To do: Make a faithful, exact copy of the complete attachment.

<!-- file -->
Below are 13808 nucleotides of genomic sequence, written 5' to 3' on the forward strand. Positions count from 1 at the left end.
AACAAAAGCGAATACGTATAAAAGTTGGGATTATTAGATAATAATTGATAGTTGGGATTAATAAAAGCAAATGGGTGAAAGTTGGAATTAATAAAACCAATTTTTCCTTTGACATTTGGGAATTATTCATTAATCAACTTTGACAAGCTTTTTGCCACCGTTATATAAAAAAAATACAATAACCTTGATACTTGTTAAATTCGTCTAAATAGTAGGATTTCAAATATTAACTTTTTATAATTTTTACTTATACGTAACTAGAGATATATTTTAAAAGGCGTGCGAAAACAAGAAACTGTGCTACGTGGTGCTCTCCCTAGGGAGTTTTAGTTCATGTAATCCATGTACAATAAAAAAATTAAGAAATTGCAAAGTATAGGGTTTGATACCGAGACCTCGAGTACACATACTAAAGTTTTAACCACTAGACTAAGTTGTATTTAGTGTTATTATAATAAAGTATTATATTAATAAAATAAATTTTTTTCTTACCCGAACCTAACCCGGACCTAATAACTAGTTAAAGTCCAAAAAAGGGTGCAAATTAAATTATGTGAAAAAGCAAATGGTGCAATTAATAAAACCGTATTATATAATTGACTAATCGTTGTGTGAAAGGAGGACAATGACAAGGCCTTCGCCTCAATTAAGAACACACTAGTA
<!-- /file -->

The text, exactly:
Below are 13808 nucleotides of genomic sequence, written 5' to 3' on the forward strand. Positions count from 1 at the left end.
AACAAAAGCGAATACGTATAAAAGTTGGGATTATTAGATAATAATTGATAGTTGGGATTAATAAAAGCAAATGGGTGAAAGTTGGAATTAATAAAACCAATTTTTCCTTTGACATTTGGGAATTATTCATTAATCAACTTTGACAAGCTTTTTGCCACCGTTATATAAAAAAAATACAATAACCTTGATACTTGTTAAATTCGTCTAAATAGTAGGATTTCAAATATTAACTTTTTATAATTTTTACTTATACGTAACTAGAGATATATTTTAAAAGGCGTGCGAAAACAAGAAACTGTGCTACGTGGTGCTCTCCCTAGGGAGTTTTAGTTCATGTAATCCATGTACAATAAAAAAATTAAGAAATTGCAAAGTATAGGGTTTGATACCGAGACCTCGAGTACACATACTAAAGTTTTAACCACTAGACTAAGTTGTATTTAGTGTTATTATAATAAAGTATTATATTAATAAAATAAATTTTTTTCTTACCCGAACCTAACCCGGACCTAATAACTAGTTAAAGTCCAAAAAAGGGTGCAAATTAAATTATGTGAAAAAGCAAATGGTGCAATTAATAAAACCGTATTATATAATTGACTAATCGTTGTGTGAAAGGAGGACAATGACAAGGCCTTCGCCTCAATTAAGAACACACTAGTA